This is the first post in a three-part series on Justice, Mercy, and the Gospel.
The word, “justice” is getting some strong reactions these days, but do we actually know what it means? How it is related to mercy and where does it fit as we live out the Gospel of Christ? Most of us would agree justice is one of God’s characteristics and a significant part of the Gospel message. We would probably also be able to recognize an injustice done to us. But when it comes to practicing justice in the world, it can be confusing. How necessary is justice to our Christian walk? What does it look like to “do justice” in everyday life? And doesn’t mercy replace justice in the New Testament? Sometimes we use the words “mercy” and “justice” interchangeably, and sometimes they seem to be opposites. What does Scripture have to say about these important concepts and the ways they relate to the Gospel?
First, let’s take a look at justice. There are two words generally translated as “justice” in Scripture. The first means a correct, legal decision, and the second is the personal quality of righteousness. So, to do justice and to be just. As a highly qualified, sitting judge once told me, justice is “the right response,” whether for punishment or restitution, guilt or innocence. Justice is a quality of wisdom, the product of discernment and a righteous mind. Justice is an outcome that is, humanly speaking, deserved. For a few examples, see Exodus 23:2, Deuteronomy 24:17, or Luke 18:3.
I Kings 3:16-28 famously demonstrates Biblical justice. King Solomon devises an ingenious test to determine the parentage of a disputed child. Because of his wisdom, he is able to determine guilt from innocence and truth from deception. In the end, he gives each applicant what she deserves. Solomon’s wisdom is a divine gift to help him enact the justice of God on earth.
A modern example of justice comes from Bryan Stevenson of The Equal Justice Initiative (EJI). In His book, Just Mercy, Stevenson tells the story of Walter McMillian who was sentenced to die for a murder he did not commit. After decades in prison, EJI conclusively proved his innocence, and he was released. He sued the law enforcement agencies responsible and received an undisclosed amount of restitution, becoming the catalyst for Alabama’s current compensation statute. Although no one could return the years he spent behind bars, the injustice done to McMillan was corrected as far as humanly possible. This is the backward-looking justice referred to in passages of Scripture like Leviticus 6:2-5 or Isaiah 1:17: “Learn to do good; seek justice, correct oppression; bring justice to the fatherless, plead the widow’s cause.”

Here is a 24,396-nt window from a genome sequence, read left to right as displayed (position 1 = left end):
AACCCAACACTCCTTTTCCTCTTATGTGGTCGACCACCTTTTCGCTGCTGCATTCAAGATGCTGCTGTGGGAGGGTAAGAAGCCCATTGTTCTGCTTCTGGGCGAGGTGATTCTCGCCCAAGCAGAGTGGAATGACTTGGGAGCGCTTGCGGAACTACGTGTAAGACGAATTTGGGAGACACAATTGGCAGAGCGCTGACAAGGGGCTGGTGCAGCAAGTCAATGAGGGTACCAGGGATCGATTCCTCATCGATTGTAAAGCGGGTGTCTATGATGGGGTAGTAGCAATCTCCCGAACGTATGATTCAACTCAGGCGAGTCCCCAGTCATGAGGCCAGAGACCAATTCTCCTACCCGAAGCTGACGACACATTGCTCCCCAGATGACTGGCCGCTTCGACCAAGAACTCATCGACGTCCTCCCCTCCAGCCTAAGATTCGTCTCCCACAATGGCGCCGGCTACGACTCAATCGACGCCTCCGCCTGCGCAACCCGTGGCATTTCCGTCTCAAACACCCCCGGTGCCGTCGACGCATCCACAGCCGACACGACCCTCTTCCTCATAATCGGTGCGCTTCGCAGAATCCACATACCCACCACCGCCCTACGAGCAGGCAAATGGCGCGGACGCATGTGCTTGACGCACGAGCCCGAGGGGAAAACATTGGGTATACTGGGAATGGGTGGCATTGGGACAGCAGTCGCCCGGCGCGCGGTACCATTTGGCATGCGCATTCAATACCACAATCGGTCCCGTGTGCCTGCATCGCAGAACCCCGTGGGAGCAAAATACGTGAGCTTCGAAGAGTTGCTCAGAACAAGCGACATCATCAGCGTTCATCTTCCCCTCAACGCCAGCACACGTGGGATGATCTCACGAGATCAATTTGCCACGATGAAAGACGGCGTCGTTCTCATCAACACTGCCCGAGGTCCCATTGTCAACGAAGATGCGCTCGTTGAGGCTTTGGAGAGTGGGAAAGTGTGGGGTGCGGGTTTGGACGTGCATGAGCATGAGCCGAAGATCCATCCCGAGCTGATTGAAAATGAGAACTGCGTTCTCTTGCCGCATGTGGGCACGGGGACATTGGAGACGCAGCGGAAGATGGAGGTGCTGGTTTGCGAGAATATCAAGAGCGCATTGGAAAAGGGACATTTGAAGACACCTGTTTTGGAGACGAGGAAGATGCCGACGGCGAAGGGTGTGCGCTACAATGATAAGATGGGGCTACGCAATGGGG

What, then, is mercy? In the Bible, there are multiple words that can be translated as “mercy,” with alternate meanings of compassion, kindness, atonement, love, or grace. Although it is sometimes, mistakenly in my view, referred to as a subset of justice, mercy is, by definition, undeserved. It is always something more generous than what has been earned (props to Skye Jethani‘s writings for this idea). In the negative, mercy reduces or eliminates a deserved punishment. In the positive, mercy means unmerited, over-flowing blessings. Note, too, that mercy arises primarily from the heart rather than the head. For a few examples, see Exodus 33:19, Matthew 18:33, and Ephesians 2:4.
Psalm 51 is David’s plea for mercy after he has committed adultery and murder. Spiritually and humanly speaking, he cannot appeal to justice, having no right to ask anything of God or man. So, he asks for mercy and forgiveness for his heinous crimes. This kind of mercy is not a subset of justice; it is a different animal entirely.
Here’s a small but real example from culture today. Tipping big and anonymously has become a viral trend recently (gotta love a positive, viral trend!). Some tippers are going above and beyond, leaving tips in thousands of dollars for a café lunch for one. This is a great, human example of forward-looking, undeserved and over-flowing favor which falls squarely into the category of mercy.
Biblical justice and mercy
In summary, we can say biblical justice is deserved and biblical mercy is undeserved. In addition, justice is primarily a quality of the mind, while mercy springs from a heart of pity and compassion. Both justice and mercy have a backward-looking application to things that have already occurred. Justice corrects a wrong, supplying the dignity and fairness which was missing in a specific situation. Mercy applies compassion, producing joy and abundance where abundance was never deserved or anticipated. And both have a forward-looking face. Justice brings about a right and equitable result for the future, while mercy produces over-flowing blessings.
In short, justice makes a person whole. Mercy makes a person new.
Join me again next time when we examine these concepts as they meet at the cross.